Everybody has an opinion, especially when it comes to entertainment. Fans have their opinions. Critics have their opinions. Like we said, everybody has an opinion. Sometimes, those opinions differ.
But with some movies, there is no debate to be had. Some movies are just universally embraced by fans and critics alike right out of the gate. We call these movies “classics.” But does every movie that gets the lofty “classic” label actually deserve it? We argue that, sometimes, they most certainly do not.
Here are the 10 most overrated movies of all-time, in our opinion…
There’s no denying that Avatar was a grand achievement…in special effects. But much like a stellar light show at a concert by an otherwise shitty band, CGI isn’t enough to compensate for a three-hour borefest of a movie. At it’s heart, that’s what Avatar is.
Sure, there’s some pretty epic battle scenes near the end, but they weren’t enough to make up for the dull, two-hour love story that leads up to them. We’ve seen that movie before, it was called Titanic. And, honestly, even that bathroom break-friendly period piece was easier to sit through, Celine Dion theme song and all. How this ever got nominated for Best Picture will forever remain a mystery to us.
9. Pulp Fiction
Quentin Tarantino’s Pulp Fiction is a lot like Nirvana’s Nevermind. At the time, it shook the world and seemed like a revolution. Now, it’s just an average work that speaks more to the overwhelming less-than-averageness of everything it was competing against.
Pulp Fiction today plays like a disjointed series of tales forced to uneasily tie together at some point, with a whole bunch of shock and gore thrown in for the sake of shock and gore alone. Just as Nirvana would eventually make a real masterpiece a few years later (1993′s In Utero), Tarantino has done much better work. But, just like Nirvana and Nevermind, this is the one he’ll always be most remembered for, and that’s a shame.
8. Raiders of the Lost Ark
Award nominations can sometimes be a good indicator of the quality of a movie, but they can also be a good indicator of an overrated movie. Take Raiders of the Lost Ark, for example. In 1982, the film was nominated for eight Academy Awards, including Best Picture. It won four awards, in the following categories:
Much like Avatar, this wasn’t a film propelled to classic status on the strength of the story. It was just a technological marvel by 1982 standards that had the added bonus of Harrison Ford’s off-the-charts charisma on board to carry an otherwise unremarkable script to the promised land.
Once again, a classic example of style over substance. Inception was gorgeous to look at, but we’re still trying to figure out exactly what it was that we watched. Did the central drama in the movie really revolve around Leonardo DiCaprio trying to get back to the United States to be reunited with his kids? We’re no scientists, but hasn’t the technology that would allow old man Caine to bring his kids TO HIM been invented already? You don’t need Juno to erect a dream maze to solve that problem. Book a flight and call it day.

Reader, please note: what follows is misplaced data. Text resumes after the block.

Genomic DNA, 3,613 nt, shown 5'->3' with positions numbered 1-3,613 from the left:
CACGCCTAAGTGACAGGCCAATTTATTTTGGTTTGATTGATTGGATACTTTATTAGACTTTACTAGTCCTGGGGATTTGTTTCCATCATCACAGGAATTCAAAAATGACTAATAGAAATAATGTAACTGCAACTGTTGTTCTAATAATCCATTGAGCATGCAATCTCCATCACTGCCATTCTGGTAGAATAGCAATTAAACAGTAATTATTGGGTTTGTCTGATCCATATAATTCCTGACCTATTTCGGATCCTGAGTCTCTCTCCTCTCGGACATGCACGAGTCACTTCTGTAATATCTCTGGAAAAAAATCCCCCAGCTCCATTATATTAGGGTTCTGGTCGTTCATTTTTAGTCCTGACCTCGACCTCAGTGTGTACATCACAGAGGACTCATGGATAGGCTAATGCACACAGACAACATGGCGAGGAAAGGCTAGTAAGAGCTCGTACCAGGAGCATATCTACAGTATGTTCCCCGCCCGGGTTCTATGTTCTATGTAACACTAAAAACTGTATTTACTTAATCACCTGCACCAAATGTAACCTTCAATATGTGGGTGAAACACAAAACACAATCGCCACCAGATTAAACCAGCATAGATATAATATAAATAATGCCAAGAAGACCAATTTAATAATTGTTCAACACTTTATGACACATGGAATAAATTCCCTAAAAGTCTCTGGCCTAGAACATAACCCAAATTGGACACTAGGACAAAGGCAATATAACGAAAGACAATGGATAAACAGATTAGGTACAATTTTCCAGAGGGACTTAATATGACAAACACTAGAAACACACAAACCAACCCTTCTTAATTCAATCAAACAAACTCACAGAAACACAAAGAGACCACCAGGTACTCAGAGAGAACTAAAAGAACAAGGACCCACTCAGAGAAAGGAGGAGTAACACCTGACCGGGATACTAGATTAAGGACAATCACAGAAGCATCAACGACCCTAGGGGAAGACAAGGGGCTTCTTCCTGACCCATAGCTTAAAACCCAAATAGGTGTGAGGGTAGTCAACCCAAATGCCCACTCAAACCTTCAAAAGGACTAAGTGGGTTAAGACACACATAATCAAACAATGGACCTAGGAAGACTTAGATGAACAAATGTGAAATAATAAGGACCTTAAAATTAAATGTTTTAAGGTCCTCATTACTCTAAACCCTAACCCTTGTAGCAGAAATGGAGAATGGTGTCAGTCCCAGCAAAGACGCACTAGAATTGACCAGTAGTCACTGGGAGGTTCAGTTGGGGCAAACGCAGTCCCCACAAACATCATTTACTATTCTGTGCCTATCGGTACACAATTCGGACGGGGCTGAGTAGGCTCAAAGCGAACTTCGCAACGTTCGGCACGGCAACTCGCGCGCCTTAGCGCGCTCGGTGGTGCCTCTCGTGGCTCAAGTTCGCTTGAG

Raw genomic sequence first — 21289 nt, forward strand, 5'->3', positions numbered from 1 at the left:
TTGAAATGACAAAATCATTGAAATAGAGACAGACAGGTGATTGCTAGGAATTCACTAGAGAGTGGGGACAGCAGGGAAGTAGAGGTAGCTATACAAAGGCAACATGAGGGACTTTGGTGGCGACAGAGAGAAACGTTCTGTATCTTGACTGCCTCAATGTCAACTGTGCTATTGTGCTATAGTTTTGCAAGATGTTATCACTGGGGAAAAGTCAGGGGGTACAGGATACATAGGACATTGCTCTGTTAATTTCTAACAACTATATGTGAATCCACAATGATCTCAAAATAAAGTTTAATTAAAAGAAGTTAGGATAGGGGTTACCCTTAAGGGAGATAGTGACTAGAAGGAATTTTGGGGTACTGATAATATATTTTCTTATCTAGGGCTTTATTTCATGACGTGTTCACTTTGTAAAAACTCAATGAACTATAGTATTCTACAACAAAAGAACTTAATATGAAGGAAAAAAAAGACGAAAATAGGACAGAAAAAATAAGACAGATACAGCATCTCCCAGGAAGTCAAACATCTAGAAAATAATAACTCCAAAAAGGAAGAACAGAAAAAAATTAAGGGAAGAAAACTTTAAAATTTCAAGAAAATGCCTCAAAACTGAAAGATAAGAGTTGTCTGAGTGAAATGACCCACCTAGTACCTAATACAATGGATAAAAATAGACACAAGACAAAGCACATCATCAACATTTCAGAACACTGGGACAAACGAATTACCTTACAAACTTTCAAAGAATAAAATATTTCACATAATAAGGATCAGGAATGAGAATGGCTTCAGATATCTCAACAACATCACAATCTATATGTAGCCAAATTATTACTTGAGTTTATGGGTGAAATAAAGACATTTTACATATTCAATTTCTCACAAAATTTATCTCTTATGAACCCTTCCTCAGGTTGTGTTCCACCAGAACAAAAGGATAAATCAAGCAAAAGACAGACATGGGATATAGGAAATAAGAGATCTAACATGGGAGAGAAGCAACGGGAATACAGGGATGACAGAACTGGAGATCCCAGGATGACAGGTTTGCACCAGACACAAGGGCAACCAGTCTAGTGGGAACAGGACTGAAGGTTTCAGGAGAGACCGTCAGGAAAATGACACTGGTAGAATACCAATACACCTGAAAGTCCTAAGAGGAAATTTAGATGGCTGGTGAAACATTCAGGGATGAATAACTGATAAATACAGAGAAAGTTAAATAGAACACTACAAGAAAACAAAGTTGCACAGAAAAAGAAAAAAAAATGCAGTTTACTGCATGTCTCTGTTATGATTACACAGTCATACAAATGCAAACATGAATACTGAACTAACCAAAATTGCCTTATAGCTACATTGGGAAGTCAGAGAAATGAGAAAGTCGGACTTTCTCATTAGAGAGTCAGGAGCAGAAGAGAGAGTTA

6. Lord of the Rings (All of Them)
Sometimes, the book is better than the movie. Scratch that, the book is almost ALWAYS better than the movie. And any Tolkien geek worth his weight in virginity will attest to the fact that the Lord of the Rings trilogy translates far better on paper than it does on the big screen.
We understand that it had to happen, but did it have to happen in such a pretentious way? Yeah, probably. We’re just glad it’s all over now.
First of all, aside from the first ten minutes or so, this movie doesn’t even take place in Fargo. But that’s just a minor complaint on our part. Our real gripe is that, while it was a slightly entertaining story, the plot of Fargo is a wholly unbelievable one. Masking the hack story telling in quirky Nordic accents was a nice touch, but at the end of the day, this movie should have been called Hey, Look, People From Minnesota Are Funny!
4. One Flew Over the Cuckoo’s Nest
Jack Nicholson playing a crazy person? No. This is Jack Nicholson playing Jack Nicholson, just like he does in every movie. It’s considered one of his greatest roles because it’s one of his first roles that people remember. He’s been doing the same thing ever since, it’s just that, when this turd of a movie was released, it was fresh and interesting. When viewed in the context of all of his other identical performances, it’s just another hammy Nicholson character. Big deal.
3. On the Waterfront
Talk about a movie in need of a gritty reboot. Cinema snobs would likely cry bloody murder at the thought, but if any movie could benefit from being retooled to appeal to the sensibilities of the moder moviegoer, it’s On the Waterfront. Kill the black and white, ratchet up the violence and sit back and enjoy the benefits of a great story finally receiving the visual treatment it deserves.
2 . LA Confidential
Look, we love graphic violence as much as the next man, but it’s no reason to fawn over a movie like it’s the second coming of Deer Hunter. This movie succeeds by deftly inserting brutal scenes of murder and assault at just the right moment to make you forget that, without them, you’d be bored to tears. And it also made Russell Crowe a household name, a sin beyond forgiveness.
1. Star Wars (All of Them)
Sorry nerds, your beloved Star Wars may have rocked the world in the 70s and 80s. But it’s 2011, and this shit has not aged well. We understand it’s tantamount to treason to say it, but we’d rather watch the damn prequels at this point. At least Jar Jar Binks looked kind of real with the added benefit of modern technology. That’s more than we can say for Billy Dee Williams as Lando Calrissian.
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